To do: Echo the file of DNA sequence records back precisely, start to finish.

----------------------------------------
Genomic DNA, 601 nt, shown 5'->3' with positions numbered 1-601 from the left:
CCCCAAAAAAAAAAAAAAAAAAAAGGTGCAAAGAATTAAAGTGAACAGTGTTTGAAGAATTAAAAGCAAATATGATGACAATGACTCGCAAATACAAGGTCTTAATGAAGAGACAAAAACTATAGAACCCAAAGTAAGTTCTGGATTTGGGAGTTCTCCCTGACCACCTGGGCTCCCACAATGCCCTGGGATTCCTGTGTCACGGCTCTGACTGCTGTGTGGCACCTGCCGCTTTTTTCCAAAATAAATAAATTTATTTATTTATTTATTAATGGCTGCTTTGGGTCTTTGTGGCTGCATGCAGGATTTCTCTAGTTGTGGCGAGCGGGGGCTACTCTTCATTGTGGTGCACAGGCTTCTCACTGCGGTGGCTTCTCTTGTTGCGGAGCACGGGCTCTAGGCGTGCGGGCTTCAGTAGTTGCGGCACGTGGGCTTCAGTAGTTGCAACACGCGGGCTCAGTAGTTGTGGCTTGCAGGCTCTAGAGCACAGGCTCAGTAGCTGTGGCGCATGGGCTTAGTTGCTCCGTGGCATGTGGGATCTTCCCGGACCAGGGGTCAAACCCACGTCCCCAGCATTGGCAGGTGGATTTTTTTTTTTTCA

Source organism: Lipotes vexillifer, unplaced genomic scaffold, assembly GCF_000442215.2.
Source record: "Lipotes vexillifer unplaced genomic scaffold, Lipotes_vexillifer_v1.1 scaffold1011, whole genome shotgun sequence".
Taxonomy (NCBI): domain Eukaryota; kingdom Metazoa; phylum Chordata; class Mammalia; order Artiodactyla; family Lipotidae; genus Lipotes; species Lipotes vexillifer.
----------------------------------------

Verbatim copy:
Genomic DNA, 601 nt, shown 5'->3' with positions numbered 1-601 from the left:
CCCCAAAAAAAAAAAAAAAAAAAAGGTGCAAAGAATTAAAGTGAACAGTGTTTGAAGAATTAAAAGCAAATATGATGACAATGACTCGCAAATACAAGGTCTTAATGAAGAGACAAAAACTATAGAACCCAAAGTAAGTTCTGGATTTGGGAGTTCTCCCTGACCACCTGGGCTCCCACAATGCCCTGGGATTCCTGTGTCACGGCTCTGACTGCTGTGTGGCACCTGCCGCTTTTTTCCAAAATAAATAAATTTATTTATTTATTTATTAATGGCTGCTTTGGGTCTTTGTGGCTGCATGCAGGATTTCTCTAGTTGTGGCGAGCGGGGGCTACTCTTCATTGTGGTGCACAGGCTTCTCACTGCGGTGGCTTCTCTTGTTGCGGAGCACGGGCTCTAGGCGTGCGGGCTTCAGTAGTTGCGGCACGTGGGCTTCAGTAGTTGCAACACGCGGGCTCAGTAGTTGTGGCTTGCAGGCTCTAGAGCACAGGCTCAGTAGCTGTGGCGCATGGGCTTAGTTGCTCCGTGGCATGTGGGATCTTCCCGGACCAGGGGTCAAACCCACGTCCCCAGCATTGGCAGGTGGATTTTTTTTTTTTCA

Source organism: Lipotes vexillifer, unplaced genomic scaffold, assembly GCF_000442215.2.
Source record: "Lipotes vexillifer unplaced genomic scaffold, Lipotes_vexillifer_v1.1 scaffold1011, whole genome shotgun sequence".
Taxonomy (NCBI): domain Eukaryota; kingdom Metazoa; phylum Chordata; class Mammalia; order Artiodactyla; family Lipotidae; genus Lipotes; species Lipotes vexillifer.